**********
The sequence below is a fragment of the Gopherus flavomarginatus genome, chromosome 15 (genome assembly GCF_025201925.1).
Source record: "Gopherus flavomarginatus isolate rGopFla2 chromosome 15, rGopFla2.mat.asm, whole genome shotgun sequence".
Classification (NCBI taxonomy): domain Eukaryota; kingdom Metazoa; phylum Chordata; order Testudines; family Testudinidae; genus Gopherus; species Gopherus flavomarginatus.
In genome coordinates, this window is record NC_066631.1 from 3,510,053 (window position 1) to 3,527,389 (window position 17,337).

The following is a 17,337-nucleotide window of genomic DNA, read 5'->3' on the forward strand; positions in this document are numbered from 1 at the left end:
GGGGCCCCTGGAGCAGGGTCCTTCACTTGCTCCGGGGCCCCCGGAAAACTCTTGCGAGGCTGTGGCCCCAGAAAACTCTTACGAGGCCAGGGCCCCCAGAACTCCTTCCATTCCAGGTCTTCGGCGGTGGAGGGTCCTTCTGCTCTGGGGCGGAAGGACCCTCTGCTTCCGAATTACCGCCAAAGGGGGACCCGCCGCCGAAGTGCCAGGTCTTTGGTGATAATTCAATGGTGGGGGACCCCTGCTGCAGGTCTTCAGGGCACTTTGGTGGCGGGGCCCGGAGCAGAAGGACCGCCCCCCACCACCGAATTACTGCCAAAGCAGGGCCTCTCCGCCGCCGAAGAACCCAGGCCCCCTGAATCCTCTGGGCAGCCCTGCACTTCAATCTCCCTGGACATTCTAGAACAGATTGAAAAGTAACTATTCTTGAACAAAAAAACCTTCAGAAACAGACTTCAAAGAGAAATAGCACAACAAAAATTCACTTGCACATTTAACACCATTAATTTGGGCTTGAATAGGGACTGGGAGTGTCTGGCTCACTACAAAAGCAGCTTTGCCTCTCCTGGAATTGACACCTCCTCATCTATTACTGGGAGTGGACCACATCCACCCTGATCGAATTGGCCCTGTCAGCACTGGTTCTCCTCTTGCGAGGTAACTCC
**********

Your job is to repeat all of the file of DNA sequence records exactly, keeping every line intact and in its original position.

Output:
The sequence below is a fragment of the Gopherus flavomarginatus genome, chromosome 15 (genome assembly GCF_025201925.1).
Source record: "Gopherus flavomarginatus isolate rGopFla2 chromosome 15, rGopFla2.mat.asm, whole genome shotgun sequence".
Classification (NCBI taxonomy): domain Eukaryota; kingdom Metazoa; phylum Chordata; order Testudines; family Testudinidae; genus Gopherus; species Gopherus flavomarginatus.
In genome coordinates, this window is record NC_066631.1 from 3,510,053 (window position 1) to 3,527,389 (window position 17,337).

The following is a 17,337-nucleotide window of genomic DNA, read 5'->3' on the forward strand; positions in this document are numbered from 1 at the left end:
GGGGCCCCTGGAGCAGGGTCCTTCACTTGCTCCGGGGCCCCCGGAAAACTCTTGCGAGGCTGTGGCCCCAGAAAACTCTTACGAGGCCAGGGCCCCCAGAACTCCTTCCATTCCAGGTCTTCGGCGGTGGAGGGTCCTTCTGCTCTGGGGCGGAAGGACCCTCTGCTTCCGAATTACCGCCAAAGGGGGACCCGCCGCCGAAGTGCCAGGTCTTTGGTGATAATTCAATGGTGGGGGACCCCTGCTGCAGGTCTTCAGGGCACTTTGGTGGCGGGGCCCGGAGCAGAAGGACCGCCCCCCACCACCGAATTACTGCCAAAGCAGGGCCTCTCCGCCGCCGAAGAACCCAGGCCCCCTGAATCCTCTGGGCAGCCCTGCACTTCAATCTCCCTGGACATTCTAGAACAGATTGAAAAGTAACTATTCTTGAACAAAAAAACCTTCAGAAACAGACTTCAAAGAGAAATAGCACAACAAAAATTCACTTGCACATTTAACACCATTAATTTGGGCTTGAATAGGGACTGGGAGTGTCTGGCTCACTACAAAAGCAGCTTTGCCTCTCCTGGAATTGACACCTCCTCATCTATTACTGGGAGTGGACCACATCCACCCTGATCGAATTGGCCCTGTCAGCACTGGTTCTCCTCTTGCGAGGTAACTCC